Ever stayed in a hotel where the design was form over function? My husband and I were laughing at just how poorly designed the room we stayed in last night was–and no, this wasn't a W Hotel going for two or three hundred dollars a night, but instead a resort where rates can start at $1150 + tax per night or more for the room type we were in. I'll be posting a full review of the resort in due course, but here are a few of the design flaws we experienced, along with others we've encountered at other hotels.
1. You Can't Turn the Lights and/or the Electronics Off
One of my biggest pet peeves for hotels (and for airlines as well, for that matter) is when it's not easy to turn a particular light or the TV off. While in this particular resort room we were fairly easily able to turn off the lights we needed to, the TV, which was on with the resort's own music and visuals when we arrived, was another matter. It took several minutes before we were able to turn it off. That just shouldn't happen–in my view, the controls should be intuitive, and it should be easy to turn electronics and lights on and off manually, without even needing to delve into an iPad or other device.
2. There Isn't Good Sound and/or Light Insulation Between the Bathroom and the Bedroom
This is another big red flag for me. Sometimes one of us needs to go to the bathroom in the night, but it shouldn't wake other family members up. Unfortunately, when you have any kind of design where there's not a solid door such that there's light and/or sound leakage, it's more likely to wake up others. That's what happened last night, when I was woken up by my son going to the bathroom, because the door wasn't solid and the sound was the same as if it was happening in the bedroom.
Similarly, I mentioned this issue at the Novotel Bangkok Airport Hotel, where even though there were blinds that could be closed in front of the window from the bathroom to the bedroom, light still filtered out, potentially disturbing a partner if one had to use the bathroom during the night.
3. The Toilet Keeps Running If You Flush It the “Wrong” Way
While there can easily be cases of toilets that temporarily don't work, I put this one in the category of design flaw, because if you turned the toilet handle one way, it usually worked, but if you turned it the way both my husband and I were prone to do, it invaribly tangled itself up and led to the toilet running, until you untangled the chain. One of us is right handed and the other left handed, so we're likely not the only ones having this issue.
4. There Are No Towel Racks or Hooks Where You Need Them
This type of design flaw makes you wonder what the hotel room designer was thinking (or not thinking) when s/he designed it. When there are no convenient towel racks or hooks for towels by the shower, bath or even by the sink in the bathroom, something is just wrong.
5. The Bathtub is Huge But Uncomfortable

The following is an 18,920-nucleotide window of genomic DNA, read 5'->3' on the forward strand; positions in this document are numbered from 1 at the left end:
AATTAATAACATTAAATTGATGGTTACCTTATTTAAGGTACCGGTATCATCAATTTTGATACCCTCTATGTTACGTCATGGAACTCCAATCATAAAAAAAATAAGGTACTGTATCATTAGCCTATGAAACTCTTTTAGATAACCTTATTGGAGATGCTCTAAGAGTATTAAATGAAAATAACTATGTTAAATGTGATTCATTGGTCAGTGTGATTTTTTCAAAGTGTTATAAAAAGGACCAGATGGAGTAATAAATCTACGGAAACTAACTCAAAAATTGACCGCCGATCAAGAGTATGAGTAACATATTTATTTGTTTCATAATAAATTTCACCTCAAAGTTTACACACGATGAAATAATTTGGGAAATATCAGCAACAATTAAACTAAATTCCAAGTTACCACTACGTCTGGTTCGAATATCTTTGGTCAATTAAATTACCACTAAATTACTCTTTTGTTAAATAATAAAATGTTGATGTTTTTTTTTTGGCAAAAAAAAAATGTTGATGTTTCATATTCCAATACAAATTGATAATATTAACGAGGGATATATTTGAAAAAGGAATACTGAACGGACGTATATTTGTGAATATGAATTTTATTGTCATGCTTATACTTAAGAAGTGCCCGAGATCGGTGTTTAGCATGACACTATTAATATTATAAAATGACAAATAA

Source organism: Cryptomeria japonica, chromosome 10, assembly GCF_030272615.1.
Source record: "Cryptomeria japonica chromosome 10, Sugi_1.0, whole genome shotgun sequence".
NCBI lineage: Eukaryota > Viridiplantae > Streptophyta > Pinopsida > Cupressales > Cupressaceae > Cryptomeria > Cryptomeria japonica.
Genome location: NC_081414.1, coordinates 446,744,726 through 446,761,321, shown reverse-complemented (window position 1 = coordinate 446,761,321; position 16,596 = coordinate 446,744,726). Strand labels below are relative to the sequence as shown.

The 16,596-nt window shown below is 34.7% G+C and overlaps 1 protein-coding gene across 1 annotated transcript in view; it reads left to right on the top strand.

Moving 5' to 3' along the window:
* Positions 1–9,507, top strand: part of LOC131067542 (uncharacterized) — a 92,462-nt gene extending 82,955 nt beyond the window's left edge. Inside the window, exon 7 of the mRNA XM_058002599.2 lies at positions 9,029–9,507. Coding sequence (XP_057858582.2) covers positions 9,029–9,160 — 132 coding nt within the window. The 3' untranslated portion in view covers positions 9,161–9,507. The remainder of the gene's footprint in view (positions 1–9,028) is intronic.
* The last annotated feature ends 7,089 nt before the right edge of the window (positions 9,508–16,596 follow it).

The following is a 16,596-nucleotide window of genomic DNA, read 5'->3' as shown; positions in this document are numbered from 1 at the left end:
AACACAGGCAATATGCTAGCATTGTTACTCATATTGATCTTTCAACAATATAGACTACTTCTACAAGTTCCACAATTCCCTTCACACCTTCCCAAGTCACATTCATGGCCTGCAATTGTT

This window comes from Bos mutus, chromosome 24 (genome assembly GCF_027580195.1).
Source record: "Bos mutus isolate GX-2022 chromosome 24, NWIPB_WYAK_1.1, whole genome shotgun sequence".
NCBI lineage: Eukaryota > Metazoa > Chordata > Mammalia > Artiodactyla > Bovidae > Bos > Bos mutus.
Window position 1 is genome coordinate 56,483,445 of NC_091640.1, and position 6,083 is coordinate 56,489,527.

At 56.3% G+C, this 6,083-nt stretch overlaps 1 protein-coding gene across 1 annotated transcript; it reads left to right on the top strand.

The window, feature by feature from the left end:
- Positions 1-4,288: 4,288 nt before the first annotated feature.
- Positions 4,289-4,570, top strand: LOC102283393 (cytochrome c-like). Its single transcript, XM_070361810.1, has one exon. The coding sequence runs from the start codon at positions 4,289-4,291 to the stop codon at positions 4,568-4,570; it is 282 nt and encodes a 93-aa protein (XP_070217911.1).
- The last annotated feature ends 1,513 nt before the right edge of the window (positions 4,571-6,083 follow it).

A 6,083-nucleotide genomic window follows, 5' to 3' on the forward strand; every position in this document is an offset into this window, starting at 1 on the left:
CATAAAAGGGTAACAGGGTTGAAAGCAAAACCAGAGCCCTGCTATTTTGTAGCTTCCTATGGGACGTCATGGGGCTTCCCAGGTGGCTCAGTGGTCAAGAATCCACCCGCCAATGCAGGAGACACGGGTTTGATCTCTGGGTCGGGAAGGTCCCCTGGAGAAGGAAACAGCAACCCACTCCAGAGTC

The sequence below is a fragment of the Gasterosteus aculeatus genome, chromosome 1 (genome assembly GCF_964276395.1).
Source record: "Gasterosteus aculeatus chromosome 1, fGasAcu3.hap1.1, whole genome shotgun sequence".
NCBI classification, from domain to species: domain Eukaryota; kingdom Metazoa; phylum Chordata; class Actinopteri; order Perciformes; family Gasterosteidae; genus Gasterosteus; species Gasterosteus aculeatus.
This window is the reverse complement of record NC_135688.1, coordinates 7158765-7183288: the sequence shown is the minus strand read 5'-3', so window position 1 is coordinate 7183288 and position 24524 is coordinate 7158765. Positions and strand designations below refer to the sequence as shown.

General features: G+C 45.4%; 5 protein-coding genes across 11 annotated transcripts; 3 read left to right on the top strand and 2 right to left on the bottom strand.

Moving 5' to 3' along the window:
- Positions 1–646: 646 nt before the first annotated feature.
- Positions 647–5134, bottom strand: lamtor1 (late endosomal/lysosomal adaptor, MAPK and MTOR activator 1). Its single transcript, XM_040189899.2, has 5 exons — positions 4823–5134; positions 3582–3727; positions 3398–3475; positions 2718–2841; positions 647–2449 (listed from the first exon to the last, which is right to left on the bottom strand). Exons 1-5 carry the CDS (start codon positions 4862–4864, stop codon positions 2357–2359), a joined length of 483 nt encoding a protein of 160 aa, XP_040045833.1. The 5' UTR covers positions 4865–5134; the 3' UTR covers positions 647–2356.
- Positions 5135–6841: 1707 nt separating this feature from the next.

Baths are supposed to be relaxing, right? That's why there are bath salts, bath foam, sometimes even head cushions at one end of the bath…well, take a look at this bath. It's big, no question about that–you could fit a family of 4 in there. It's also nicely symmetrical. But relaxing? Just look at the hard edges, corners and straight sides. Would you want to lie down in this bath?
6. It's Hot and There's No Air Conditioning Where the Sink and Mirror Are
I kid you not, while the bedroom and even the clothes closet had air conditioning, the his and hers sinks area did not. My husband took issue with my assertion that only a man could have designed a room this way, but readers who are women–would you want to be applying makeup in sweltering 85-90 degree heat with no air conditioning? Even brushing teeth and hair was uncomfortably hot here, yet in the toilet area, where there was also a sink, there was no mirror.
7. The Door to the Shower is Incredibly Awkward to Manoeuver
There are many hotels where unfortunately the shower door is not designed well–it either is ineffective at keeping water in the shower, such that water gets all over the bathroom floor when you shower, or it's practically flush with the floor, so that in the process of opening it, you inadvertently push the bathmat out of the way.
This resort's door separating the hot vanity area (mentioned above) from the outdoor shower had a different problem–it was plain awkward to open and close, and often scraped against the stonework of the shower, which already showed plenty of wear from other guests apparently having the same problem. Half the time it was just too frustrating to get it to open all the way, so we'd hop precariously onto the shower ledge then onto the stepping stones.
8. Easily Staining Material
It always amazes me when a hotel chooses to have white furniture or use Carrara (Carrera) marble. This is, after all, a hotel, and you can't count on guests treating it with the same reverence they would if they personally had invested thousands of dollars on the furnishings. For example, at the Park Hyatt Siem Reap, our marble countertop on which the Nespresso machine sat was badly stained by coffee.
And I'd hate to have to maintain those white Virgin America first class seats, by the same token.
Have you stayed at any hotels recently where design was more form over function?
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